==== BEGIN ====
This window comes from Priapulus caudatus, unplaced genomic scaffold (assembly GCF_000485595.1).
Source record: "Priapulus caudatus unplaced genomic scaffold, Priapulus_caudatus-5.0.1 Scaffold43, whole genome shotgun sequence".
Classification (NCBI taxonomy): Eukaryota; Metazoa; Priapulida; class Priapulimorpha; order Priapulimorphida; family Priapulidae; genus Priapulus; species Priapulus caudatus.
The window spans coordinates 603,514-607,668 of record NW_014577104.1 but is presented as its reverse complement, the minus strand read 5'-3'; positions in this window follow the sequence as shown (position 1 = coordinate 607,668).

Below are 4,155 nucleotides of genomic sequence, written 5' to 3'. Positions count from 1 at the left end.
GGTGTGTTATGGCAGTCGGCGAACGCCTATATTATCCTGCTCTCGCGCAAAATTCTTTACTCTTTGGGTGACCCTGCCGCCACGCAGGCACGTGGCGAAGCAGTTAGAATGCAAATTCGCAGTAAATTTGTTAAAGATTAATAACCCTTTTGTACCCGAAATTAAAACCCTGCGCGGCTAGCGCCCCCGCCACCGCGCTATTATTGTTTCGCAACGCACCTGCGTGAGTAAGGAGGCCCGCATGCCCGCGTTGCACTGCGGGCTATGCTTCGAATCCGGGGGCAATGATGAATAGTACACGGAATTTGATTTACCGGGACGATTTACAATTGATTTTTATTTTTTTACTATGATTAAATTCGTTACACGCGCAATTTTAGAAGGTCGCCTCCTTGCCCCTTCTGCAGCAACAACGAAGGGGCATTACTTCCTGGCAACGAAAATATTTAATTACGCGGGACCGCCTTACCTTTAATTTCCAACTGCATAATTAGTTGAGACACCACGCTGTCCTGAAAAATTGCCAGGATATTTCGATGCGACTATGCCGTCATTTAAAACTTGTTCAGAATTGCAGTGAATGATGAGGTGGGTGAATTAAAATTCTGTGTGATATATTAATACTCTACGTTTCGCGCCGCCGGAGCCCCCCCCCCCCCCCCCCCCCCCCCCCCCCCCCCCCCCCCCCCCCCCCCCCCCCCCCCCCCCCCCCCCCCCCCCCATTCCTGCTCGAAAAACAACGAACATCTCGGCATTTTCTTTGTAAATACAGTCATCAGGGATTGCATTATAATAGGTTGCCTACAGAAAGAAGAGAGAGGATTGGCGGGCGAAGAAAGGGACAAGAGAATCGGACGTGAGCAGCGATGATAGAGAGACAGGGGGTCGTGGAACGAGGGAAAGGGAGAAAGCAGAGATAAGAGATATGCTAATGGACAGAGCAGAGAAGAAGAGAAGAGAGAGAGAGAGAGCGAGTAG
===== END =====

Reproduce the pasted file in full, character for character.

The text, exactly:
This window comes from Priapulus caudatus, unplaced genomic scaffold (assembly GCF_000485595.1).
Source record: "Priapulus caudatus unplaced genomic scaffold, Priapulus_caudatus-5.0.1 Scaffold43, whole genome shotgun sequence".
Classification (NCBI taxonomy): Eukaryota; Metazoa; Priapulida; class Priapulimorpha; order Priapulimorphida; family Priapulidae; genus Priapulus; species Priapulus caudatus.
The window spans coordinates 603,514-607,668 of record NW_014577104.1 but is presented as its reverse complement, the minus strand read 5'-3'; positions in this window follow the sequence as shown (position 1 = coordinate 607,668).

Below are 4,155 nucleotides of genomic sequence, written 5' to 3'. Positions count from 1 at the left end.
GGTGTGTTATGGCAGTCGGCGAACGCCTATATTATCCTGCTCTCGCGCAAAATTCTTTACTCTTTGGGTGACCCTGCCGCCACGCAGGCACGTGGCGAAGCAGTTAGAATGCAAATTCGCAGTAAATTTGTTAAAGATTAATAACCCTTTTGTACCCGAAATTAAAACCCTGCGCGGCTAGCGCCCCCGCCACCGCGCTATTATTGTTTCGCAACGCACCTGCGTGAGTAAGGAGGCCCGCATGCCCGCGTTGCACTGCGGGCTATGCTTCGAATCCGGGGGCAATGATGAATAGTACACGGAATTTGATTTACCGGGACGATTTACAATTGATTTTTATTTTTTTACTATGATTAAATTCGTTACACGCGCAATTTTAGAAGGTCGCCTCCTTGCCCCTTCTGCAGCAACAACGAAGGGGCATTACTTCCTGGCAACGAAAATATTTAATTACGCGGGACCGCCTTACCTTTAATTTCCAACTGCATAATTAGTTGAGACACCACGCTGTCCTGAAAAATTGCCAGGATATTTCGATGCGACTATGCCGTCATTTAAAACTTGTTCAGAATTGCAGTGAATGATGAGGTGGGTGAATTAAAATTCTGTGTGATATATTAATACTCTACGTTTCGCGCCGCCGGAGCCCCCCCCCCCCCCCCCCCCCCCCCCCCCCCCCCCCCCCCCCCCCCCCCCCCCCCCCCCCCCCCCCCCCCCCCCCATTCCTGCTCGAAAAACAACGAACATCTCGGCATTTTCTTTGTAAATACAGTCATCAGGGATTGCATTATAATAGGTTGCCTACAGAAAGAAGAGAGAGGATTGGCGGGCGAAGAAAGGGACAAGAGAATCGGACGTGAGCAGCGATGATAGAGAGACAGGGGGTCGTGGAACGAGGGAAAGGGAGAAAGCAGAGATAAGAGATATGCTAATGGACAGAGCAGAGAAGAAGAGAAGAGAGAGAGAGAGAGCGAGTAG